Vietnam’s Urban Movers and Shakers

From our 14th floor apartment, we can see cranes in every direction as apartment block after apartment block heads to the sky.  Just half a mile to the north is a development of 5,000 apartments with its own supermarkets and international school where “you will be able to live as if you were in Singapore.”  And there are similar developments of several thousand apartments each, all around the city.

Vietnam is far from being the most urbanised country in East Asia as two-thirds of its people still live in rural areas.  However, it has one of the highest rates of urbanisation and it’s estimated that 50 per cent of the population will live in the cities by 2025.

The growth is driven by Vietnam’s two mega-cities:  the capital, Hanoi, in the north (population 7 million) and Ho Chi Minh City (or Saigon), a thousand miles’ drive to the south (population 8 million). 

These are also the two main cities for Vietnam’s rapidly growing universities.  Vietnamese people believe in education and the government does too.  Although there’s lots of room for improvement, Vietnamese high school students score as well or better than those in much richer countries. Why is this? The answer seems to be mainly parental support with the result that they study harder in and out of class.  They are also motivated by the prospect of going to university.  Between 2000 and 2013, the percentage of university-age adults attending university increased from 10 per cent to 25 per cent.

For a country where two-thirds of the population live in rural areas, becoming a student is often the first time they encounter the city.  Students from the minorities move to the provincial capital, a place their parents may never have been to. Meanwhile, those from the ethnic Vietnamese majority want to study in Hanoi and Saigon.

The faster pace of life is exciting but often confusing and lonely.  Students are caught between traditional Confucian values and the independence and individualism of the modern world; between the expectations of their families and the latest smartphones and K-pop.  They have been brought up on communism and will still have compulsory classes in Marxist-Leninist-Ho Chi Minh thought at university.  However, they are focused on finding jobs in a very capitalist world and in a country with one of the fastest growing export-oriented economies.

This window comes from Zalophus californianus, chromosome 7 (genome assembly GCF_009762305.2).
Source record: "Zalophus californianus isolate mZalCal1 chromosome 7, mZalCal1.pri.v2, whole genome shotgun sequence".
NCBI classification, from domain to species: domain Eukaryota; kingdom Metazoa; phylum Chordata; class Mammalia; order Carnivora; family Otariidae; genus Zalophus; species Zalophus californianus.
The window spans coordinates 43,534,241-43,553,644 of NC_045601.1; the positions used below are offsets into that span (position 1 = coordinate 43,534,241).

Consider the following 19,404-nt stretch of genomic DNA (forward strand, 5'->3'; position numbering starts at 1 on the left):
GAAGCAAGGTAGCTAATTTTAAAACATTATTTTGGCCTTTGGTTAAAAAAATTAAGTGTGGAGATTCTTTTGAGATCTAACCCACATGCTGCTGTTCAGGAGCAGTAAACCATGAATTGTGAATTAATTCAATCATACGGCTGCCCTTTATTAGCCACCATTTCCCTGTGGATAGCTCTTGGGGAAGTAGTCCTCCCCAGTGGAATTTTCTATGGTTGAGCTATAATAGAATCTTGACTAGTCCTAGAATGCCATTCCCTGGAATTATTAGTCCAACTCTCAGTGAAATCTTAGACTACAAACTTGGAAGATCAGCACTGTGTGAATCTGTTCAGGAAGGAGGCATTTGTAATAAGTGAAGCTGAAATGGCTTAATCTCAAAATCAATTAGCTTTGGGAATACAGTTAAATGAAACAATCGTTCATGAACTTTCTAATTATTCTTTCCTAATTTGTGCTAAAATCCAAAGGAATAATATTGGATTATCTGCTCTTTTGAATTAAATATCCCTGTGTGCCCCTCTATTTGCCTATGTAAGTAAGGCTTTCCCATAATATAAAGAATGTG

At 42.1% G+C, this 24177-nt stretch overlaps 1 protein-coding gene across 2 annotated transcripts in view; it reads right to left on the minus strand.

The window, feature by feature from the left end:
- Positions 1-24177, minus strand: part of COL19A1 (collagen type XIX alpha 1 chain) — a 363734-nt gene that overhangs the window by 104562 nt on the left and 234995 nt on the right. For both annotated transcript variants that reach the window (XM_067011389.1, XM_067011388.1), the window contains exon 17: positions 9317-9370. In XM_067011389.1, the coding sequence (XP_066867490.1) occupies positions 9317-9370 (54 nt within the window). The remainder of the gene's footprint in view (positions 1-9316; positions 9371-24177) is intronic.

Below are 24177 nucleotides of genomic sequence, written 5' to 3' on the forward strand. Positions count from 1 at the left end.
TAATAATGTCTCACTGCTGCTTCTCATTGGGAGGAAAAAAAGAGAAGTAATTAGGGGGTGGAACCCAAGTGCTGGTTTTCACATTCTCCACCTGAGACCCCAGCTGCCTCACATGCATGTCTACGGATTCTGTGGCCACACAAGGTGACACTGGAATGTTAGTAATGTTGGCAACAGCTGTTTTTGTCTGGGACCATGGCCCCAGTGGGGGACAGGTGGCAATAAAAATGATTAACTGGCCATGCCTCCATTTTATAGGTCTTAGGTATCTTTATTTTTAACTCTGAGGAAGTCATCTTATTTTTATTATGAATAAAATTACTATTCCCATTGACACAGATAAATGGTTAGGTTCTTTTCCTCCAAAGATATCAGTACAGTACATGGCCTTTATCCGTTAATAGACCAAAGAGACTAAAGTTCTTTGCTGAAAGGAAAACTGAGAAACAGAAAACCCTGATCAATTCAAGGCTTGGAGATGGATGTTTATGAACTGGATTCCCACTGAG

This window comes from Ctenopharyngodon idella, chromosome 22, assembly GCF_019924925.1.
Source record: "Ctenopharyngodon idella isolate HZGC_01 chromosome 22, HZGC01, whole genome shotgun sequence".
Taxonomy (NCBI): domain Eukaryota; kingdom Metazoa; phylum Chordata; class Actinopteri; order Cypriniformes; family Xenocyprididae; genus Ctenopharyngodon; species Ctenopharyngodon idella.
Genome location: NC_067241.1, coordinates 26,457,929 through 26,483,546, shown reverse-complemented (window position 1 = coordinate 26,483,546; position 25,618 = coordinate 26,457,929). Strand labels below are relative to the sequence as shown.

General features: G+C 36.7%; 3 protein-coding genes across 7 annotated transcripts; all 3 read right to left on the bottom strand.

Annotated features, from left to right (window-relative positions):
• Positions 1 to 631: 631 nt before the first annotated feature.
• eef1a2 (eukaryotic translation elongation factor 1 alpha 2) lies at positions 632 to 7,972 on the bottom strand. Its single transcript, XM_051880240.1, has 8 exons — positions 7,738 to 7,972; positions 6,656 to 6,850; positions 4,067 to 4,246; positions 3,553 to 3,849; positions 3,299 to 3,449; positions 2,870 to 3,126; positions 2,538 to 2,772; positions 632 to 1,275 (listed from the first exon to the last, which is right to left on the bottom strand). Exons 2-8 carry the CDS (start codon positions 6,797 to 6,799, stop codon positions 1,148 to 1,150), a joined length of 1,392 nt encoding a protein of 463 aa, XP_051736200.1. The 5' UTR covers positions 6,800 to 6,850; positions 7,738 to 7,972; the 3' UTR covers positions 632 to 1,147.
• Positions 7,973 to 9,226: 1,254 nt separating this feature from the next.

They admire America (and the UK, Korea and Japan) and loved Obama’s visit last year.  They are uncertain about China, their powerful mega neighbour to the north.  And they are almost completely unaware of Jesus.

A visiting Filipino with a passion for sharing her faith befriended some Vietnamese students.

“What do you know about Jesus?” she asked.  “Who is he?” they answered, “is he a popstar?”

Another foreigner teaching a language class in a university in Hanoi had the opportunity to talk about their hero.  So they talked about Jesus Christ, explaining who he is, what he had done, and why he was her hero.  Only one of their thirty students had even heard of him.

These students are friendly to foreigners. 
They want to practise their English and make friends, so the opportunities for English teachers are numerous.  If you’re a native English speaker, you need a degree (of any kind) and a one month English teaching certificate.

The students are curious about Christianity.  Christmas is a great opportunity to get beyond the main figure—Santa Claus, and tell them the real story—about Jesus.  But when they believe they find themselves at odds with their families and traditions. Duy’s story is typical.

Duy felt lost when he moved to the city to start university.  But he made new friends who shared the message of new life in Jesus.  Duy happily committed his life to this God!  He was enthusiastic to join a small group to learn more.  But the pressures of studying and comments from his family meant that Duy’s interest faded.  When he returned home for the Lunar New Year holiday, he told his parents about his faith.  They were convinced he had turned his back on his ancestors and made him promise to never bow to Jesus again.  They forced him to kneel and make an incense offering at the altar to his grandparents.  He had started following Jesus, but when faced with opposition he stopped.

If you can’t come to Vietnam, these students are coming to you.  A decade or so ago, the only Vietnamese studying overseas were a few government scholars.  Today, there are over 5,000 in the UK alone, mostly funded by their families.

Ho Chi Minh, the national hero, said “To reap a return in ten years, plant trees.  To reap a return in a hundred, cultivate the people.”  Who will invest in these students, sharing Christ, walking with them in the struggles of discipleship, in order to reap an eternal return?